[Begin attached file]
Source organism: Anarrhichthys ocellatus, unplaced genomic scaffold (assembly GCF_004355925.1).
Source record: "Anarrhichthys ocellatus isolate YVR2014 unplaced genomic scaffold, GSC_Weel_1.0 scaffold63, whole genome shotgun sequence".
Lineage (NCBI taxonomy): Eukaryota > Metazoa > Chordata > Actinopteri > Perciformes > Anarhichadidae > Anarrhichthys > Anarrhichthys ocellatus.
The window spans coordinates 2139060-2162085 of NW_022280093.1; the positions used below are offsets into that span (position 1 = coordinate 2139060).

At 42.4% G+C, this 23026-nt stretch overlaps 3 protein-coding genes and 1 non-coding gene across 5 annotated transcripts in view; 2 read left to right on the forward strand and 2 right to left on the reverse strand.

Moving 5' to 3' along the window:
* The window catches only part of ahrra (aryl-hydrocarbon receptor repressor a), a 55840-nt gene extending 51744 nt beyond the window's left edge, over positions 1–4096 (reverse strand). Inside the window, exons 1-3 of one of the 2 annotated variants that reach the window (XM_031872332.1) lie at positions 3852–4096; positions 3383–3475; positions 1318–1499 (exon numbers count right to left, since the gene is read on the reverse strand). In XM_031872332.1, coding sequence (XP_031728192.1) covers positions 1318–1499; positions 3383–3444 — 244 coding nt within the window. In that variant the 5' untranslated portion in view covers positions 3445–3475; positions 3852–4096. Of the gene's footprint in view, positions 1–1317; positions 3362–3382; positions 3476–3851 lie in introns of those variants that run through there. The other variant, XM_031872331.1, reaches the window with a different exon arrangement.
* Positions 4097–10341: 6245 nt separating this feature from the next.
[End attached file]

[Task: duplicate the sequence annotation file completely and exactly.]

Source organism: Anarrhichthys ocellatus, unplaced genomic scaffold (assembly GCF_004355925.1).
Source record: "Anarrhichthys ocellatus isolate YVR2014 unplaced genomic scaffold, GSC_Weel_1.0 scaffold63, whole genome shotgun sequence".
Lineage (NCBI taxonomy): Eukaryota > Metazoa > Chordata > Actinopteri > Perciformes > Anarhichadidae > Anarrhichthys > Anarrhichthys ocellatus.
The window spans coordinates 2139060-2162085 of NW_022280093.1; the positions used below are offsets into that span (position 1 = coordinate 2139060).

At 42.4% G+C, this 23026-nt stretch overlaps 3 protein-coding genes and 1 non-coding gene across 5 annotated transcripts in view; 2 read left to right on the forward strand and 2 right to left on the reverse strand.

Moving 5' to 3' along the window:
* The window catches only part of ahrra (aryl-hydrocarbon receptor repressor a), a 55840-nt gene extending 51744 nt beyond the window's left edge, over positions 1–4096 (reverse strand). Inside the window, exons 1-3 of one of the 2 annotated variants that reach the window (XM_031872332.1) lie at positions 3852–4096; positions 3383–3475; positions 1318–1499 (exon numbers count right to left, since the gene is read on the reverse strand). In XM_031872332.1, coding sequence (XP_031728192.1) covers positions 1318–1499; positions 3383–3444 — 244 coding nt within the window. In that variant the 5' untranslated portion in view covers positions 3445–3475; positions 3852–4096. Of the gene's footprint in view, positions 1–1317; positions 3362–3382; positions 3476–3851 lie in introns of those variants that run through there. The other variant, XM_031872331.1, reaches the window with a different exon arrangement.
* Positions 4097–10341: 6245 nt separating this feature from the next.